Hamilton’s airport is about to begin a four-year, $38 million infrastructure project that will support future growth, particularly on the cargo side of its business.
Hamilton-West Ancaster Dundas MP and Canada’s Minister of Seniors Filomena Tassi has announced federal funding of more than $18 million, about half the cost of the work, which includes runway upgrades and extensions and improved lighting systems.
The Airfield Rehabilitation and Modernization Project will also accommodate the increasing use of larger wide-body aircraft for domestic and long-haul trade routes to Asia and Europe.
Tassi notes that “we work so hard to get these trade agreements, but trade agreements are only valuable if you’ve got the infrastructure in order to capitalize on the ability to export.”
The upgrades are expected to begin this year and airport officials say they will take four years to complete.
The investments include four major elements:
- Strengthen the Airport’s primary runway: Runway 12-30 is one of Southern Ontario’s longest runways, and investment will facilitate current and future heavy freighter traffic. Rehabilitation of instrument landing and low visibility systems will improve overall reliability.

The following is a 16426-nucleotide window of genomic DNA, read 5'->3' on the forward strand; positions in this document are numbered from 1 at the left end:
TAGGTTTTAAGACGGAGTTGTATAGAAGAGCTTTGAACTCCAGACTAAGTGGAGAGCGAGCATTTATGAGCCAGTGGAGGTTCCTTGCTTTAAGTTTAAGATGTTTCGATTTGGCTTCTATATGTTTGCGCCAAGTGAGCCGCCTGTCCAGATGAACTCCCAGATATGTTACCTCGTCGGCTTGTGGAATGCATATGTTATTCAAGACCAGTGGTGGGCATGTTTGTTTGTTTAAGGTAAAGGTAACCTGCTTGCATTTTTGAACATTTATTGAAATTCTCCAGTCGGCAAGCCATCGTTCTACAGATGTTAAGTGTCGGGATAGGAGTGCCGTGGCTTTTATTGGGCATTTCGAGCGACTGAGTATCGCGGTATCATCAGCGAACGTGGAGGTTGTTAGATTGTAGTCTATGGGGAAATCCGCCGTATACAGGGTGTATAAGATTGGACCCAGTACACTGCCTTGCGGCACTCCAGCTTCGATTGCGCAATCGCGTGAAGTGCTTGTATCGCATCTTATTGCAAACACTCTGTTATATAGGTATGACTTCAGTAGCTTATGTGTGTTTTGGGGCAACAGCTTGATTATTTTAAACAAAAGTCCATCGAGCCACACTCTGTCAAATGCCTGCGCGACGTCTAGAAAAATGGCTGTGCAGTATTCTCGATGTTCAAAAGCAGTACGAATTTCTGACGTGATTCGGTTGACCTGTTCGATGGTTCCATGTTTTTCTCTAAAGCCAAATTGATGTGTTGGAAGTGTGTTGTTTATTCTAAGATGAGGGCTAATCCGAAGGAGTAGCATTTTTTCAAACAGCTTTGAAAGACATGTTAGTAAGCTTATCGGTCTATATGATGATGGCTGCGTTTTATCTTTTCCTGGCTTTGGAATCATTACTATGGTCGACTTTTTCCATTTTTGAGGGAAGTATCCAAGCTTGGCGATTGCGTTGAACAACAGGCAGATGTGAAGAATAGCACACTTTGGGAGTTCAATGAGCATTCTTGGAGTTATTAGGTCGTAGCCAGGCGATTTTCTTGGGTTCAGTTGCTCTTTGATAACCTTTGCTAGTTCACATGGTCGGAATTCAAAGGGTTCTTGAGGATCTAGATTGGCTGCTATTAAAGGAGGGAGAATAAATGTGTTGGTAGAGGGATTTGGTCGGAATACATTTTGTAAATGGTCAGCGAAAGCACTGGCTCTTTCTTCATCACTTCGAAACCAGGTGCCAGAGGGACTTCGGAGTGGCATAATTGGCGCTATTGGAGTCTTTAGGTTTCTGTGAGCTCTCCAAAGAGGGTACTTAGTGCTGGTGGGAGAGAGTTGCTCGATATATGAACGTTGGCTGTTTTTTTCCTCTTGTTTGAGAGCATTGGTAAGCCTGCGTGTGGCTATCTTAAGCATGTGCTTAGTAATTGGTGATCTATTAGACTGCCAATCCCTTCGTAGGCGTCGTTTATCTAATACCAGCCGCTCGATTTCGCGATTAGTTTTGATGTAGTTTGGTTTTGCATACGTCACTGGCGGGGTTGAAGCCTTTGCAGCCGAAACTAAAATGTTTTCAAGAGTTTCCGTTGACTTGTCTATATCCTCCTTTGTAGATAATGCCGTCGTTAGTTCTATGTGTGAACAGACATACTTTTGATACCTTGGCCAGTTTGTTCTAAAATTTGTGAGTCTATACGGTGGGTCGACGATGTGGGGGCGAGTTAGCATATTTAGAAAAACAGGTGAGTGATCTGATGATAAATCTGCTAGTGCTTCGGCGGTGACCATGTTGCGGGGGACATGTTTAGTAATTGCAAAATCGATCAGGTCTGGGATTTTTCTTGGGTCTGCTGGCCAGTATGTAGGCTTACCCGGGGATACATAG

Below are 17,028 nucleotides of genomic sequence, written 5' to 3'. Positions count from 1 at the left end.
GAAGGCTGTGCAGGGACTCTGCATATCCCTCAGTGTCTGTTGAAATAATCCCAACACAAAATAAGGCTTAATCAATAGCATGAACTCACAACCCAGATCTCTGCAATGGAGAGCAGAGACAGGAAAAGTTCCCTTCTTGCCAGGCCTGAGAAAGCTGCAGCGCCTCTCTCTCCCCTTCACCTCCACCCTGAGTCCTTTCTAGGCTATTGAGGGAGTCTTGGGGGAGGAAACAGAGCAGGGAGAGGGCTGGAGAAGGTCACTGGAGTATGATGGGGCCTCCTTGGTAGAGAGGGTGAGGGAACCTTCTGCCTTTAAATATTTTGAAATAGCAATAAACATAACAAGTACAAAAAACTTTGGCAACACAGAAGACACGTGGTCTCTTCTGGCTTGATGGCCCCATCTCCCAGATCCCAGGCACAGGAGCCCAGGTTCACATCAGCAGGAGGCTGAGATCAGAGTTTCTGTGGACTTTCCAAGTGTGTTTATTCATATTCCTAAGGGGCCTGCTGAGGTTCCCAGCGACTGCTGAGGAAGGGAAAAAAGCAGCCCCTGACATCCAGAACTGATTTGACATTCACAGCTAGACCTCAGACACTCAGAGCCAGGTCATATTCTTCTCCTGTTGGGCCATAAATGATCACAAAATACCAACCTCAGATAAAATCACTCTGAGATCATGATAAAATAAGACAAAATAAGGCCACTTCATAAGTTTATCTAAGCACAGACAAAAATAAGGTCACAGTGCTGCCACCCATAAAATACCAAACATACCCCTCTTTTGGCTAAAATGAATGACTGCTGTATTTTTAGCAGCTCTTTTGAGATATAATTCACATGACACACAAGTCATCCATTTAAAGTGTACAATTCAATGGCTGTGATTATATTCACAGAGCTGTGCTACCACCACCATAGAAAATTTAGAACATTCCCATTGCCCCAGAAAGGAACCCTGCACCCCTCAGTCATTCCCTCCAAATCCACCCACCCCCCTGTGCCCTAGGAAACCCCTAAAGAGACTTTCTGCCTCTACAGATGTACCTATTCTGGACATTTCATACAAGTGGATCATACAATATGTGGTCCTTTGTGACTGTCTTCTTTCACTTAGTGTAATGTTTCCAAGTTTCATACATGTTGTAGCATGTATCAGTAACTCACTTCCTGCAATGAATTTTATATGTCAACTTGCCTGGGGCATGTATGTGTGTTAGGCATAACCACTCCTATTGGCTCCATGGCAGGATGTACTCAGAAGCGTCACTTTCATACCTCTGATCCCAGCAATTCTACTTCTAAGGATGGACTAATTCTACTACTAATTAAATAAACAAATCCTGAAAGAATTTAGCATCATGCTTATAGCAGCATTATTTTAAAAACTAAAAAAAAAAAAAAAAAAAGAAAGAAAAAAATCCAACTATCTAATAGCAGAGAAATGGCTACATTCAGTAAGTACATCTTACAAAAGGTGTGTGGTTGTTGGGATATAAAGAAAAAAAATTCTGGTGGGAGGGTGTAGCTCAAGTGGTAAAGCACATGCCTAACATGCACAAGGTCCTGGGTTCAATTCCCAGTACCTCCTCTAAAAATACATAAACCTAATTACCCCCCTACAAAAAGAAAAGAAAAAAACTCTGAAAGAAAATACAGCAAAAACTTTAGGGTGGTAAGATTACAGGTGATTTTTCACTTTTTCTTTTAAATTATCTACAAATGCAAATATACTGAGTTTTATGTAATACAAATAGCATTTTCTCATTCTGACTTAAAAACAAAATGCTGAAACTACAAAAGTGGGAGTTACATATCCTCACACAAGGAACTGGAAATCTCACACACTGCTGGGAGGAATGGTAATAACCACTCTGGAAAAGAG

- Strengthen the Airport’s secondary crosswind runway: Investments will be made to improve the efficiency of Runway 06-24, which serves as the alternative approach and departure path for diversion flights during inclement weather.
- Upgrade taxiways systems: The airfield’s support system of taxiways connecting to the runways will be upgraded to accommodate growing 24/7 aircraft operations.
- Upgrade airfield lighting: Advanced LED lighting technology will be implemented on the airfield to improve reliability, promote efficiency and reduce greenhouse gas emissions.
There are currently about 3,500 people working at the airport, for companies such as UPS, Purolator, Cargojet, DHL and Canada Post.
Ron Foxcroft, chairman of Hamilton International Airport’s Board of Directors, says he expects employment to increase another 20 per cent by the time the upgrades are completed.
He describes international trade corridors, such as the airport, as “economic engine drivers for the city.”